Voluntary vs. Involuntary Guardianship: Key Differences Explained

Voluntary v. Involuntary Guardianship - Michaelson Law

Guardianship may be necessary to ensure your parent or other family member is protected and receives the care they need. There are a lot of layers to guardianship, and our experienced attorneys at Michaelson Law are here to help! We will peel back a layer and share one part of guardianship: voluntary versus involuntary.

What is Guardianship?

Guardianship involves a court-monitored procedure where one assumes legal responsibility for an individual’s well-being or financial affairs when the individual becomes incapable of managing these matters. The guardianship role can be appointed voluntarily or involuntarily and applies to both adults and minors. The Nevada court will determine whether the adult protected person or protected child is of an age and capacity to make decisions based on current circumstances.

Voluntary Guardianship

A mentally competent individual can appoint someone as their guardian. The court may or may not be involved in this process. When courts are not involved, the guardianship is typically only valid for six months and must be renewed after that period. When the courts get involved, guardianship can continue until it is no longer needed.

Alzheimer’s is an escalating issue in the United States. Opting for voluntary guardianship enables an individual to select their preferred guardian well before Alzheimer’s progresses and requires the appointment of a guardian.

Involuntary Guardianship

When involuntary guardianship is involved, it means the prospective protected person, or ward, is unable to make decisions on their behalf. The individual looking to become a guardian must formally ask the court for authority over the individual they intend to protect.

For adult guardianship, this involves demonstrating that the individual in question cannot manage their well-being, usually backed by medical or psychiatric evaluations indicating their incapacity. In the case of minor guardianship, the prospective guardian needs to establish that the child’s current caregivers cannot provide adequate care. Adequate proof is necessary to establish involuntary guardianship and can be supported in various ways, such as CPA reports, police records, and personal accounts.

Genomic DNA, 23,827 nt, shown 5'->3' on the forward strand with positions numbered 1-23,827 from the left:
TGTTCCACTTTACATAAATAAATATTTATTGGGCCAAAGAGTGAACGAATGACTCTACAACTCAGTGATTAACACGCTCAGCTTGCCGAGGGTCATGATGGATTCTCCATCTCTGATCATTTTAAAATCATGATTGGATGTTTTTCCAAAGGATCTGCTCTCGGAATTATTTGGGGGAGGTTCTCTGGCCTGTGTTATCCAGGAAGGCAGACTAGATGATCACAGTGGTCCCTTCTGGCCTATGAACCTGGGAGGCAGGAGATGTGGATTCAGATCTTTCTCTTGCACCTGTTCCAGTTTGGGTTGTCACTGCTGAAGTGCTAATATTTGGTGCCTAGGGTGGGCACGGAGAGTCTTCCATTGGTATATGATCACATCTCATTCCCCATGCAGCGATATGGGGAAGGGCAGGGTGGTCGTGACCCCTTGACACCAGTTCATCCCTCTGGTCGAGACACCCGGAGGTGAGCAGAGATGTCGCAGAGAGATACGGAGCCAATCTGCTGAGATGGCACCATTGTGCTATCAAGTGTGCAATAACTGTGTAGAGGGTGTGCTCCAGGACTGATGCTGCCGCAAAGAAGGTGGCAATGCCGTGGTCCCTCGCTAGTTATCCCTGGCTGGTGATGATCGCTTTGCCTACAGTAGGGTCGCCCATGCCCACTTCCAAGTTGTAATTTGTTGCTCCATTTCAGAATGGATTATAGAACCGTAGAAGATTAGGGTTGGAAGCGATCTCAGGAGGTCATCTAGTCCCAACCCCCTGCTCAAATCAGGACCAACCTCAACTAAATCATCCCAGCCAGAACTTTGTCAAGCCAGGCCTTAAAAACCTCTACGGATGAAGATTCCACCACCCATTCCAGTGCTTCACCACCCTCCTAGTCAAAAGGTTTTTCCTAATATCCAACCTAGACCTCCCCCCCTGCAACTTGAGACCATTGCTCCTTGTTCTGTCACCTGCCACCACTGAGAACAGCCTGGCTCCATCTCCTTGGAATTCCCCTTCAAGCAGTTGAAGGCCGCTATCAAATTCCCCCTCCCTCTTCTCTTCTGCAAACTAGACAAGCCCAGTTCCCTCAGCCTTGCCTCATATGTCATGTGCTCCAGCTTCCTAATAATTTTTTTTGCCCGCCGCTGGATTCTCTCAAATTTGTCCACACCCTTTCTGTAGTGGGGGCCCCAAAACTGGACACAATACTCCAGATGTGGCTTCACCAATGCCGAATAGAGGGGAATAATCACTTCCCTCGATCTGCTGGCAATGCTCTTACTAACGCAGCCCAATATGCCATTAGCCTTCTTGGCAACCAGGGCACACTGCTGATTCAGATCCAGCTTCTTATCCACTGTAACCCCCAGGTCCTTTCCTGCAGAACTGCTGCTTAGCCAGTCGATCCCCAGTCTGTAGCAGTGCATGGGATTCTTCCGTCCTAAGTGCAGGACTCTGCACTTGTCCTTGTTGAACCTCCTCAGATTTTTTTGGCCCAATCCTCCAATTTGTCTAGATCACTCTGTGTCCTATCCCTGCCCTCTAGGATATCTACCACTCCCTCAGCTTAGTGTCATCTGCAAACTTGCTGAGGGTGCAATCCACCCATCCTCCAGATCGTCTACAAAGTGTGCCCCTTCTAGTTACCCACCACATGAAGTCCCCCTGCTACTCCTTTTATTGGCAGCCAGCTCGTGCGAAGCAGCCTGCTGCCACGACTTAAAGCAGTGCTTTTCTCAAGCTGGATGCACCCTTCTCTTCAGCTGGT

Significant Differences

Restrictions

Voluntary guardianship is much less restrictive than involuntary guardianship. The ward’s autonomy is respected to a greater extent, and their guardian’s authority is typically limited to where the ward needs most assistance. In involuntary guardianship, the guardian has a greater say in various aspects of the ward’s life, including medical treatment, financial matters, and living arrangements.

Revocability

With voluntary guardianship, the ward entered the arrangement willingly, so they often can terminate or modify the guardianship if their circumstances change or if they regain the capacity to make decisions independently. Involuntary guardianship can be harder to end or modify, as it requires demonstrating to the court that the ward’s restored capacity or the conditions that led to the established guardianship have changed significantly.

Legal Process

Involuntary guardianship usually involves a legal process where a court determines the need for guardianship based on evidence provided by medical professionals, family members, or other concerned parties. A court is not always required to establish voluntary guardianship. Still, when the court is not involved, the guardianship is typically only valid for six months before it needs to be renewed, while court-appointed voluntary guardianships last until it is no longer needed.

Experienced Guardianship Attorneys

It’s best to consult a guardianship attorney to ensure you choose the right type of guardianship for your loved one. No matter the type of guardianship needed, our experienced attorneys at Michaelson Law are here to guide you in the right direction, ensuring your and your loved one’s health, safety, and happiness. Contact Michaelson Law to discuss your family’s needs today!

Request a Legal Consultation

Need to speak with someone right away?
Call